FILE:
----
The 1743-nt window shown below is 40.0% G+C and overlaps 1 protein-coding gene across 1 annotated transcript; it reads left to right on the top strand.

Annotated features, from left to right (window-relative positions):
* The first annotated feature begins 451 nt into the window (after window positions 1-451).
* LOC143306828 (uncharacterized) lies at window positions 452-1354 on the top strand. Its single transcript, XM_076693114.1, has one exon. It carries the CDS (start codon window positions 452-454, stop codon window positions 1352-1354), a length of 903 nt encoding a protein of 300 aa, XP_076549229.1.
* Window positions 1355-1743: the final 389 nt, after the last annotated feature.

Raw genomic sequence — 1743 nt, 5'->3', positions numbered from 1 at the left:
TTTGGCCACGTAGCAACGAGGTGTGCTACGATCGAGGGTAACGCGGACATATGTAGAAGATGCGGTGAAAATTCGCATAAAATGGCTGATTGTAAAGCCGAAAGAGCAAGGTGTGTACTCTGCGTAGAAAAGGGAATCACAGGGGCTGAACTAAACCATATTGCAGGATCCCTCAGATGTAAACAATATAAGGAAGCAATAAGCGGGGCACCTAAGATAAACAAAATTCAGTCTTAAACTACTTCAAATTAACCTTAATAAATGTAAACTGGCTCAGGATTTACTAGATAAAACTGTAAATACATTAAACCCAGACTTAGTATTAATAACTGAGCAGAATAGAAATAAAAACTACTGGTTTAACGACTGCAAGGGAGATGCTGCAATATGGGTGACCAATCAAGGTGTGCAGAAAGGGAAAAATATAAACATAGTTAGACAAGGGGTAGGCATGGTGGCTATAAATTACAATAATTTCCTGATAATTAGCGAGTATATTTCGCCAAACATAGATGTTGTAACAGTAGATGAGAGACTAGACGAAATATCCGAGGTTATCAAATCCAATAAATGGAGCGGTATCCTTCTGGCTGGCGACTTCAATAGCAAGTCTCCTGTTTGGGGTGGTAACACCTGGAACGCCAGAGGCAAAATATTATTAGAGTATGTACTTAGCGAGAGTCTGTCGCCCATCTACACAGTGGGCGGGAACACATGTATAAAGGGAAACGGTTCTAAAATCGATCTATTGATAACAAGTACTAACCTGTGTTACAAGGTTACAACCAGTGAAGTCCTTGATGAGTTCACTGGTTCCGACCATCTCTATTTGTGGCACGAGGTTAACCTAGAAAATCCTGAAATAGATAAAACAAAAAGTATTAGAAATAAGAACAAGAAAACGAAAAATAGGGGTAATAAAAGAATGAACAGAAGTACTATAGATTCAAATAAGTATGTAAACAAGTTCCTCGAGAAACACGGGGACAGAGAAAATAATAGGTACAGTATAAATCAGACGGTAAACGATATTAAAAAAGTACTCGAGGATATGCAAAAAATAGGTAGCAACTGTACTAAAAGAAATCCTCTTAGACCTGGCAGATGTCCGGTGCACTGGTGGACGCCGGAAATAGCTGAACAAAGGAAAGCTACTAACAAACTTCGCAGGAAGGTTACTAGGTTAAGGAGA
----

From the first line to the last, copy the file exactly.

The 1743-nt window shown below is 40.0% G+C and overlaps 1 protein-coding gene across 1 annotated transcript; it reads left to right on the top strand.

Annotated features, from left to right (window-relative positions):
* The first annotated feature begins 451 nt into the window (after window positions 1-451).
* LOC143306828 (uncharacterized) lies at window positions 452-1354 on the top strand. Its single transcript, XM_076693114.1, has one exon. It carries the CDS (start codon window positions 452-454, stop codon window positions 1352-1354), a length of 903 nt encoding a protein of 300 aa, XP_076549229.1.
* Window positions 1355-1743: the final 389 nt, after the last annotated feature.

Raw genomic sequence — 1743 nt, 5'->3', positions numbered from 1 at the left:
TTTGGCCACGTAGCAACGAGGTGTGCTACGATCGAGGGTAACGCGGACATATGTAGAAGATGCGGTGAAAATTCGCATAAAATGGCTGATTGTAAAGCCGAAAGAGCAAGGTGTGTACTCTGCGTAGAAAAGGGAATCACAGGGGCTGAACTAAACCATATTGCAGGATCCCTCAGATGTAAACAATATAAGGAAGCAATAAGCGGGGCACCTAAGATAAACAAAATTCAGTCTTAAACTACTTCAAATTAACCTTAATAAATGTAAACTGGCTCAGGATTTACTAGATAAAACTGTAAATACATTAAACCCAGACTTAGTATTAATAACTGAGCAGAATAGAAATAAAAACTACTGGTTTAACGACTGCAAGGGAGATGCTGCAATATGGGTGACCAATCAAGGTGTGCAGAAAGGGAAAAATATAAACATAGTTAGACAAGGGGTAGGCATGGTGGCTATAAATTACAATAATTTCCTGATAATTAGCGAGTATATTTCGCCAAACATAGATGTTGTAACAGTAGATGAGAGACTAGACGAAATATCCGAGGTTATCAAATCCAATAAATGGAGCGGTATCCTTCTGGCTGGCGACTTCAATAGCAAGTCTCCTGTTTGGGGTGGTAACACCTGGAACGCCAGAGGCAAAATATTATTAGAGTATGTACTTAGCGAGAGTCTGTCGCCCATCTACACAGTGGGCGGGAACACATGTATAAAGGGAAACGGTTCTAAAATCGATCTATTGATAACAAGTACTAACCTGTGTTACAAGGTTACAACCAGTGAAGTCCTTGATGAGTTCACTGGTTCCGACCATCTCTATTTGTGGCACGAGGTTAACCTAGAAAATCCTGAAATAGATAAAACAAAAAGTATTAGAAATAAGAACAAGAAAACGAAAAATAGGGGTAATAAAAGAATGAACAGAAGTACTATAGATTCAAATAAGTATGTAAACAAGTTCCTCGAGAAACACGGGGACAGAGAAAATAATAGGTACAGTATAAATCAGACGGTAAACGATATTAAAAAAGTACTCGAGGATATGCAAAAAATAGGTAGCAACTGTACTAAAAGAAATCCTCTTAGACCTGGCAGATGTCCGGTGCACTGGTGGACGCCGGAAATAGCTGAACAAAGGAAAGCTACTAACAAACTTCGCAGGAAGGTTACTAGGTTAAGGAGA